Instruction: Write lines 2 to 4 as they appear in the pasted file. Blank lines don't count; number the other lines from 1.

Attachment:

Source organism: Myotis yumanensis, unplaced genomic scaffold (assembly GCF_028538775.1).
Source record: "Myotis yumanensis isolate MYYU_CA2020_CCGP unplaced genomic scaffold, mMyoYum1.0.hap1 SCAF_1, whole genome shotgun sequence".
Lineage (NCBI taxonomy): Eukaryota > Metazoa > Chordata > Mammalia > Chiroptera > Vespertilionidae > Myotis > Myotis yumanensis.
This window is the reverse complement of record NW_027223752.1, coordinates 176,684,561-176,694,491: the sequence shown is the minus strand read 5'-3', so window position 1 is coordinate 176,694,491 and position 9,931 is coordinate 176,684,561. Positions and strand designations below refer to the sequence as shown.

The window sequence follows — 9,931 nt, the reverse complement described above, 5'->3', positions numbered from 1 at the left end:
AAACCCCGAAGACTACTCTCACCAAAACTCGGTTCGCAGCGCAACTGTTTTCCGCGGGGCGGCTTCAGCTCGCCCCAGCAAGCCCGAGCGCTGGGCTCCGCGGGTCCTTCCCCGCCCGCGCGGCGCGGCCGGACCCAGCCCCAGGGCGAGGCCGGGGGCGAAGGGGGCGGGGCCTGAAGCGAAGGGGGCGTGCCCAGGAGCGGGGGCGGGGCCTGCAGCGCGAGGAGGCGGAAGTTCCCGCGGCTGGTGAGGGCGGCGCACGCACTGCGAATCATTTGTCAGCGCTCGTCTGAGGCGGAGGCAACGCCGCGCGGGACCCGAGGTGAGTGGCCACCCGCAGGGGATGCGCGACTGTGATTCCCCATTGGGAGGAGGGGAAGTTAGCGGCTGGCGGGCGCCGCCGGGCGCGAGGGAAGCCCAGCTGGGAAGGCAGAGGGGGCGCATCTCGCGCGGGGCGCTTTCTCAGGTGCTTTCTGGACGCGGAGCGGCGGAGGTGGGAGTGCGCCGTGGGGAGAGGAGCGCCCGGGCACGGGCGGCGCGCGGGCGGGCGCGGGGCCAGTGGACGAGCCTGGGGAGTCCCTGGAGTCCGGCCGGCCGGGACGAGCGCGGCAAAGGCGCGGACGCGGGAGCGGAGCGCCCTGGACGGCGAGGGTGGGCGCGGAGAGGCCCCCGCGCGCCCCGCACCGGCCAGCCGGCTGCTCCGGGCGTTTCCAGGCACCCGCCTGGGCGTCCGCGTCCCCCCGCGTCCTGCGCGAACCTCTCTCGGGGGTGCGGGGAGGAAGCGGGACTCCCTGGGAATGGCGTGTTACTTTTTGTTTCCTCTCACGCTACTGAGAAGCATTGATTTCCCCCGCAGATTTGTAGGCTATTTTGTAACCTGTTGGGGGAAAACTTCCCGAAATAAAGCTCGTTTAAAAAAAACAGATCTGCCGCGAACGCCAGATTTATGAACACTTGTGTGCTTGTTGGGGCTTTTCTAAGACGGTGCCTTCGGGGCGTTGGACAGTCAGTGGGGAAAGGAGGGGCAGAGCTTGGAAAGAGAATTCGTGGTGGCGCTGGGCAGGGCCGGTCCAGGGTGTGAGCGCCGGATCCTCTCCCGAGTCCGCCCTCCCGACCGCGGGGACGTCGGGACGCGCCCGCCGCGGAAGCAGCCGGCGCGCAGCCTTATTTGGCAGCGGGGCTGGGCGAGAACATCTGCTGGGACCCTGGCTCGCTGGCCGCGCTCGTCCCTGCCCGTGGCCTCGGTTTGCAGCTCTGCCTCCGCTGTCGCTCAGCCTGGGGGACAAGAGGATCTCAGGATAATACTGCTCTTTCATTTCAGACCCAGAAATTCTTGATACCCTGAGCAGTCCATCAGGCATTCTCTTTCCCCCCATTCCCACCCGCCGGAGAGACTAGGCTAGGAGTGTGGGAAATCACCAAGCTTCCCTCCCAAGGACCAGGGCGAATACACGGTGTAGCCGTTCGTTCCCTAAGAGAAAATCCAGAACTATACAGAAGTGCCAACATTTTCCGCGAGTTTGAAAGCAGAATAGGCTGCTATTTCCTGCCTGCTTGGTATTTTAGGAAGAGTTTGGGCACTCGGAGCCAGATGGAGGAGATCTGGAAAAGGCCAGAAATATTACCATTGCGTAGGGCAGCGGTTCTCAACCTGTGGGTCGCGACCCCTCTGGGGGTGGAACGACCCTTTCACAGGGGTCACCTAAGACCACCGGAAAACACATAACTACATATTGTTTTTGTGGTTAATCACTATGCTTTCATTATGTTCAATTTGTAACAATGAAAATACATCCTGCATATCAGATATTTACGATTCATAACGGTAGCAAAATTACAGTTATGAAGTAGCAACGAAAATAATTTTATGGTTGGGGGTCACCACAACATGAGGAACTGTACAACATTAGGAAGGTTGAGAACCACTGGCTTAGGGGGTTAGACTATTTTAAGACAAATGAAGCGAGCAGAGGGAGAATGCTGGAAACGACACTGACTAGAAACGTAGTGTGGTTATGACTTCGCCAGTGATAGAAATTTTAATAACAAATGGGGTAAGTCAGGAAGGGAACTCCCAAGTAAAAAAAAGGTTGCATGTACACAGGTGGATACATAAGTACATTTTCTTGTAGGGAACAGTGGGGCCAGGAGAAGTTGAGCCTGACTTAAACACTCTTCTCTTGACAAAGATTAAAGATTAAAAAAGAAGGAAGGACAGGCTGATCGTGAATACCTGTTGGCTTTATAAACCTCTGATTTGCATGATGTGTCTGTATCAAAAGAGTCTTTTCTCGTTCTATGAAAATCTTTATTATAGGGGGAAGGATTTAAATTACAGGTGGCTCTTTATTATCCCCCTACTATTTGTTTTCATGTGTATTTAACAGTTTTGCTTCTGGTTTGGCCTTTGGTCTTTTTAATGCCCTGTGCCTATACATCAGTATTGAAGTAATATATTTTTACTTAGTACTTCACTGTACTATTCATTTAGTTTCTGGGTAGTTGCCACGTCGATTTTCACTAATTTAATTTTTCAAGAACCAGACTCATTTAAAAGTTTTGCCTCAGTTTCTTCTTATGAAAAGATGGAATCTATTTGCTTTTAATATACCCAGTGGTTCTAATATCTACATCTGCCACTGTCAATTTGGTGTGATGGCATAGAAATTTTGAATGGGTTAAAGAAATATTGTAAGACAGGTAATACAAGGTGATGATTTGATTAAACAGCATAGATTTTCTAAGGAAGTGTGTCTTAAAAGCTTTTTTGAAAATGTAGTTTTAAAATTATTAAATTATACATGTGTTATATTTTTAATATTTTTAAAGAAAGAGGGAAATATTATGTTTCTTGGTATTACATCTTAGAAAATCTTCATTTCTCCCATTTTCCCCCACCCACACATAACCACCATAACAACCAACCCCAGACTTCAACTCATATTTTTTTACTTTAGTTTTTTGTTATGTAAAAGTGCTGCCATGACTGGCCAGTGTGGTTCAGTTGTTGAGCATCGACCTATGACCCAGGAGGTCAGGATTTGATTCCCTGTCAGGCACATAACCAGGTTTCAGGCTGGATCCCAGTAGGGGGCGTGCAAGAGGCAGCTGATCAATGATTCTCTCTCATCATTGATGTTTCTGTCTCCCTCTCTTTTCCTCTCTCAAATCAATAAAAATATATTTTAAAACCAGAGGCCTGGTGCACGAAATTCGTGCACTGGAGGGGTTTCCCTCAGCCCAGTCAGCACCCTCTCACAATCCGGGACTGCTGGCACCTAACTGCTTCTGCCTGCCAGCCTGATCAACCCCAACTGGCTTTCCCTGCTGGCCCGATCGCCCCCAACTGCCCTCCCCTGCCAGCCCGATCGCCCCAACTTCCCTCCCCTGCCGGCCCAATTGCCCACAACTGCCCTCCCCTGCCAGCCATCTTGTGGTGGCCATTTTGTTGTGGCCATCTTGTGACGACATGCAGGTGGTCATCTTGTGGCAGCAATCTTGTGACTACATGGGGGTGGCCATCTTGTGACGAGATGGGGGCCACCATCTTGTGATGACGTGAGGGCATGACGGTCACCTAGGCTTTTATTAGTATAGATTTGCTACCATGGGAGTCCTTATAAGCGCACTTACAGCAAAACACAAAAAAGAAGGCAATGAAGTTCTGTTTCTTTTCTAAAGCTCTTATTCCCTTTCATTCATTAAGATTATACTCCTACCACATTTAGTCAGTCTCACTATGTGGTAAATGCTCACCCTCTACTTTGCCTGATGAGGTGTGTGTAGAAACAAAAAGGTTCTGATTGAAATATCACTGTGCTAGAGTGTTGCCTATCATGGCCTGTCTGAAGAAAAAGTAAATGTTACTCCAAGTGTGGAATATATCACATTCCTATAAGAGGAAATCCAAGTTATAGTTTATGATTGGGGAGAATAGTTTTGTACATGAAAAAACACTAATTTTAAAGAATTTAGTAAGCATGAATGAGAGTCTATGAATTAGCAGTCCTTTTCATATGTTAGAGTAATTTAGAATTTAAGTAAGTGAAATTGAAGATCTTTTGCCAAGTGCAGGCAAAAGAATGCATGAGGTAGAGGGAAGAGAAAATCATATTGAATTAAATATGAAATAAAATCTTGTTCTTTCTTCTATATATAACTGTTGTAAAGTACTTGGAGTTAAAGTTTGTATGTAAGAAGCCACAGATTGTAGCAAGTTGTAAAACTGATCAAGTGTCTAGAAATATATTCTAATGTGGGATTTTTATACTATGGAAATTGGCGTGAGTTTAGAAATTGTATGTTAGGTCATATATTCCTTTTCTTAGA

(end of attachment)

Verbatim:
Source record: "Myotis yumanensis isolate MYYU_CA2020_CCGP unplaced genomic scaffold, mMyoYum1.0.hap1 SCAF_1, whole genome shotgun sequence".
Lineage (NCBI taxonomy): Eukaryota > Metazoa > Chordata > Mammalia > Chiroptera > Vespertilionidae > Myotis > Myotis yumanensis.
This window is the reverse complement of record NW_027223752.1, coordinates 176,684,561-176,694,491: the sequence shown is the minus strand read 5'-3', so window position 1 is coordinate 176,694,491 and position 9,931 is coordinate 176,684,561. Positions and strand designations below refer to the sequence as shown.